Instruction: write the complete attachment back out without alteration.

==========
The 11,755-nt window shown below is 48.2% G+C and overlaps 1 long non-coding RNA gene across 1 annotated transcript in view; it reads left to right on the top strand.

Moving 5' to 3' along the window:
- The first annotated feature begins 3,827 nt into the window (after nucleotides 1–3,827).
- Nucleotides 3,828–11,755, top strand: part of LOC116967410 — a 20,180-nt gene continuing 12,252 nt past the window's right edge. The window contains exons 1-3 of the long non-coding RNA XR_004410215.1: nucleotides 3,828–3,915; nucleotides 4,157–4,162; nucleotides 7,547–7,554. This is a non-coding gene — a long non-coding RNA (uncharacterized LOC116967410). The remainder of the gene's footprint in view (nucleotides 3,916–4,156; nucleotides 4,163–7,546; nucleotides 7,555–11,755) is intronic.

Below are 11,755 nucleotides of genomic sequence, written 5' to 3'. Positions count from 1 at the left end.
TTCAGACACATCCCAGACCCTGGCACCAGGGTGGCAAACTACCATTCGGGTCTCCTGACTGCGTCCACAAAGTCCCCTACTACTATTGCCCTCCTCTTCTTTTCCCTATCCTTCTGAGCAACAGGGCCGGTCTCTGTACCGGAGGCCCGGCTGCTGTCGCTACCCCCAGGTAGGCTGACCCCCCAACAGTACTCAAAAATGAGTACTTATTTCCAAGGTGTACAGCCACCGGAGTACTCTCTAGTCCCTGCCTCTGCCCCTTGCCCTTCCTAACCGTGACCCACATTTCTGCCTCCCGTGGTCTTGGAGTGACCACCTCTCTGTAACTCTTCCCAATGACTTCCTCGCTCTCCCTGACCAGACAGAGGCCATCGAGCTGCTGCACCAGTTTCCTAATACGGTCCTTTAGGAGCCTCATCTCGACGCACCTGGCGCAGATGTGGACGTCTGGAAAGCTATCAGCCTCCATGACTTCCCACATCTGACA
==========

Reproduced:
The 11,755-nt window shown below is 48.2% G+C and overlaps 1 long non-coding RNA gene across 1 annotated transcript in view; it reads left to right on the top strand.

Moving 5' to 3' along the window:
- The first annotated feature begins 3,827 nt into the window (after nucleotides 1–3,827).
- Nucleotides 3,828–11,755, top strand: part of LOC116967410 — a 20,180-nt gene continuing 12,252 nt past the window's right edge. The window contains exons 1-3 of the long non-coding RNA XR_004410215.1: nucleotides 3,828–3,915; nucleotides 4,157–4,162; nucleotides 7,547–7,554. This is a non-coding gene — a long non-coding RNA (uncharacterized LOC116967410). The remainder of the gene's footprint in view (nucleotides 3,916–4,156; nucleotides 4,163–7,546; nucleotides 7,555–11,755) is intronic.

Below are 11,755 nucleotides of genomic sequence, written 5' to 3'. Positions count from 1 at the left end.
TTCAGACACATCCCAGACCCTGGCACCAGGGTGGCAAACTACCATTCGGGTCTCCTGACTGCGTCCACAAAGTCCCCTACTACTATTGCCCTCCTCTTCTTTTCCCTATCCTTCTGAGCAACAGGGCCGGTCTCTGTACCGGAGGCCCGGCTGCTGTCGCTACCCCCAGGTAGGCTGACCCCCCAACAGTACTCAAAAATGAGTACTTATTTCCAAGGTGTACAGCCACCGGAGTACTCTCTAGTCCCTGCCTCTGCCCCTTGCCCTTCCTAACCGTGACCCACATTTCTGCCTCCCGTGGTCTTGGAGTGACCACCTCTCTGTAACTCTTCCCAATGACTTCCTCGCTCTCCCTGACCAGACAGAGGCCATCGAGCTGCTGCACCAGTTTCCTAATACGGTCCTTTAGGAGCCTCATCTCGACGCACCTGGCGCAGATGTGGACGTCTGGAAAGCTATCAGCCTCCATGACTTCCCACATCTGACA